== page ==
There is a special place in my book-filled heart for Elizabeth Percer, and I’ve been waiting for her latest, All Stories Are Love Stories (Harper, 2016), for well over a year. I reached out to Elizabeth after reading her first novel, An Uncommon Education (allow me the pleasure of introduction), and among the emails we exchanged during that time, she shared that she was working on a book centered around a major earthquake and fire hitting modern-day San Francisco.
All Stories Are Love Stories reads like a preemptive eulogy of San Francisco, a glorious city at the mercy of the merciless San Andreas Fault. We perceive roads, sidewalks and buildings, even people around us, to be such permanent things, carefully placed fixtures of the here and now. When those fixtures are also legendary, like the Golden Gate Bridge, Castro Theatre or Painted Ladies, they give off an eternal quality, as if lifted from the pages of a fairytale. That all of it perches atop the softest ground, under which pressure builds unabated, almost feels like a betrayal. Modern-day San Francisco may worship at the alter of technology, but ultimately answers to the unquestionable authority of nature. It is only a matter of time, and in All Stories Are Love Stories, that time is the evening of Valentine’s Day. The book spans just 24 hours, but as experienced in crises, time breaks open and behaves erratically, so that while on one page, a minute feels like an hour, on another, a millisecond changes ever little thing.
Rather than a sweeping story of a city in crises, the story zeros in on the lives of Max, Vashti and Gene. We meet all of them hours before their lives are upended, so that once the earthquake hits and the larger story of disaster unfolds, it is interrupted only by stories from these characters’ pasts. This is not about people in the midst of happily ever after when disaster strikes. This is about people in the midst of pain, confusion and heartache when disaster strikes, making it feel all the more ill-timed. You will enjoy these characters, especially Franklin (Gene’s partner), who says things like this:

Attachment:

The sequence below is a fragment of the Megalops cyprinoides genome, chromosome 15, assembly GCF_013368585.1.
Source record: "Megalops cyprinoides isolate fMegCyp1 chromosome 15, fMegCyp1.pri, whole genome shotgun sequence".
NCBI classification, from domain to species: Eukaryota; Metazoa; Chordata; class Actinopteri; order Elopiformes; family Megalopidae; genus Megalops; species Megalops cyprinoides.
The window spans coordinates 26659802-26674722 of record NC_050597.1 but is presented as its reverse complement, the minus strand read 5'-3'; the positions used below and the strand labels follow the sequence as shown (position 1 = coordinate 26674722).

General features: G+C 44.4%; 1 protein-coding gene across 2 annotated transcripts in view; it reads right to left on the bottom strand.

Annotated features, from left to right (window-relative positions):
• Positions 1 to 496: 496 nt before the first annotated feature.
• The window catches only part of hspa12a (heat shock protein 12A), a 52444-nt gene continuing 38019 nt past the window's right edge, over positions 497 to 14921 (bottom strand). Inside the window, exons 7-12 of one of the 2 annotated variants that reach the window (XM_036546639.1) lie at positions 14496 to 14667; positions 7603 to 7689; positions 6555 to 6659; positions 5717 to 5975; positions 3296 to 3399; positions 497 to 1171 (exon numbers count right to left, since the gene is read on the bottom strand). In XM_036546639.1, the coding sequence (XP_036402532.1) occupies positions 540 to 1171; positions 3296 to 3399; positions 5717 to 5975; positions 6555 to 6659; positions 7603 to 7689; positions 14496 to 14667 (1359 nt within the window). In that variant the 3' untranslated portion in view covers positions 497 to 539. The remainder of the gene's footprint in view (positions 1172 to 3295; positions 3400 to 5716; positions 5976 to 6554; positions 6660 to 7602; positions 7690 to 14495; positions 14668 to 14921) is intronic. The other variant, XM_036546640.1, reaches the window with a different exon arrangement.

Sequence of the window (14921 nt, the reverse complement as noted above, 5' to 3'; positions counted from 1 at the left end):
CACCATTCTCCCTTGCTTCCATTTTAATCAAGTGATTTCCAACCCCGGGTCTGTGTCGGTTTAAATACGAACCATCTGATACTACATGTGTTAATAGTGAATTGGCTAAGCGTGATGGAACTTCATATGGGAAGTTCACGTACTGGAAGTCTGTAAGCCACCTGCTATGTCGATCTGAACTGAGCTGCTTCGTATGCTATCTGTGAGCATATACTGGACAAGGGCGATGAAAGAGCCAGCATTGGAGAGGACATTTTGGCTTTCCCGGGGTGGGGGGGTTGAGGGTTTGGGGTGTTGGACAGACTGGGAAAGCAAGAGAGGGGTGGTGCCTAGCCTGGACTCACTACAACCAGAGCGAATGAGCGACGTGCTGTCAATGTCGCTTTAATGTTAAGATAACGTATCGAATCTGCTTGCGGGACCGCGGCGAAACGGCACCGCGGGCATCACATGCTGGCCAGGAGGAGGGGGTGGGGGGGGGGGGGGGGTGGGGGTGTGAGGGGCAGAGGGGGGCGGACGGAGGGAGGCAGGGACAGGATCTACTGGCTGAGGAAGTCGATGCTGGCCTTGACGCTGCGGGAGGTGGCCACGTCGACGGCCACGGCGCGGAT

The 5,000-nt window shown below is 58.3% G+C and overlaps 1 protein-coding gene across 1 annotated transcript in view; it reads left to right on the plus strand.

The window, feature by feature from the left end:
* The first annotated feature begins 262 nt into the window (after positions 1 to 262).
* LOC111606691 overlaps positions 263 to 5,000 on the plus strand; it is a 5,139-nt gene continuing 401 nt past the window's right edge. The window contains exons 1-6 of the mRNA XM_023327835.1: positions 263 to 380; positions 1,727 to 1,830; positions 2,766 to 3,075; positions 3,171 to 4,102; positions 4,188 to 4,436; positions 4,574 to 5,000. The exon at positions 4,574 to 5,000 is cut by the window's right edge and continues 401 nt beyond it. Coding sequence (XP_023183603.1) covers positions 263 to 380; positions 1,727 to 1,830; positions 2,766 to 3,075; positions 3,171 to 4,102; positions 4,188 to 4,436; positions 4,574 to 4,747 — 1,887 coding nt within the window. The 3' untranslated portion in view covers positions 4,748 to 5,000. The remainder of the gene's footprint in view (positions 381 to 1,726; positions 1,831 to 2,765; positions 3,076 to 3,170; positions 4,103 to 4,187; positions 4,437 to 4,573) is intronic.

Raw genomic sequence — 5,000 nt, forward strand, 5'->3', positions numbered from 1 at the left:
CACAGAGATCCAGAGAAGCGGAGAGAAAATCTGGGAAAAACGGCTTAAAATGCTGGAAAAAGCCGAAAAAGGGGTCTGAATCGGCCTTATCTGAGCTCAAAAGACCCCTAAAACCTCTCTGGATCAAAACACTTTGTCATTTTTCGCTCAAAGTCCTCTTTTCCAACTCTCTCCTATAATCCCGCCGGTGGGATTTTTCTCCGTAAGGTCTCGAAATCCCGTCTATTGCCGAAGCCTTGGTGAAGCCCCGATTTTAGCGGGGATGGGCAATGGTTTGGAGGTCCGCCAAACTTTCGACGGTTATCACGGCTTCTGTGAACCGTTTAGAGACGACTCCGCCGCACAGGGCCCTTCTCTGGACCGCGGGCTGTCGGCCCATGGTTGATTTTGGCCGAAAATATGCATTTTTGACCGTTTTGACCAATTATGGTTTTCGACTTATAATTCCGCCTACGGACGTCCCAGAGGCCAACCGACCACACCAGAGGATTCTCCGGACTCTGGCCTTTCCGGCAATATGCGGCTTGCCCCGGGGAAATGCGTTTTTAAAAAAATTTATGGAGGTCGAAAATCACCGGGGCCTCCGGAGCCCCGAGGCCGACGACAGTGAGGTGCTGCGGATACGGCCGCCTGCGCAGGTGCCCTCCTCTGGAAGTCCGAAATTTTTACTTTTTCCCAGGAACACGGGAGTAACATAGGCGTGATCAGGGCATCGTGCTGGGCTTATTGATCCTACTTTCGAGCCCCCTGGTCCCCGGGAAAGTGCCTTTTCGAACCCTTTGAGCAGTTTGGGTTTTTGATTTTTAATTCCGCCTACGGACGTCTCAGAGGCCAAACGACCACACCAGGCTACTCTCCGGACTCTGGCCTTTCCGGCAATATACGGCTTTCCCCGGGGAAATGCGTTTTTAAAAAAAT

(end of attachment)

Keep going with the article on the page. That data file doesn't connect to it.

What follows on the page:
“Our city is dying. The soul’s sucked out of her. And I don’t care if speaking the truth makes me unpopular.
It’s a hell of a lot better than that crap you were dishing up. I mean, a twenty-first century Gold Rush? Millennial prospectors? You kids are nothing but starry-eyed naïfs with overworked vocabularies” (107).
Perhaps rather than a eulogy, I should describe the book as an homage to San Francisco: Ina Coolbrith Park, Nob Hill Masonic Center, Grace Cathedral, Brunswick Hotel, Transamerica Pyramid and Huntington Park, among others, all make an appearance. I remember the five minute drive from my apartment in Berkeley to Aquatic Park, from where you can see both the Bay Bridge and the Golden Gate Bridge, entry points to a floating city shrouded in fog. It is enlivening to be connected to something so grand, and though this book reminds me of that feeling, it also reminds me of all there is to lose. Whether it is a life, a relationship, a passion or a city, All Stories Are Love Stories explores the permanency of things, and offers shining examples of what may outlast even disaster.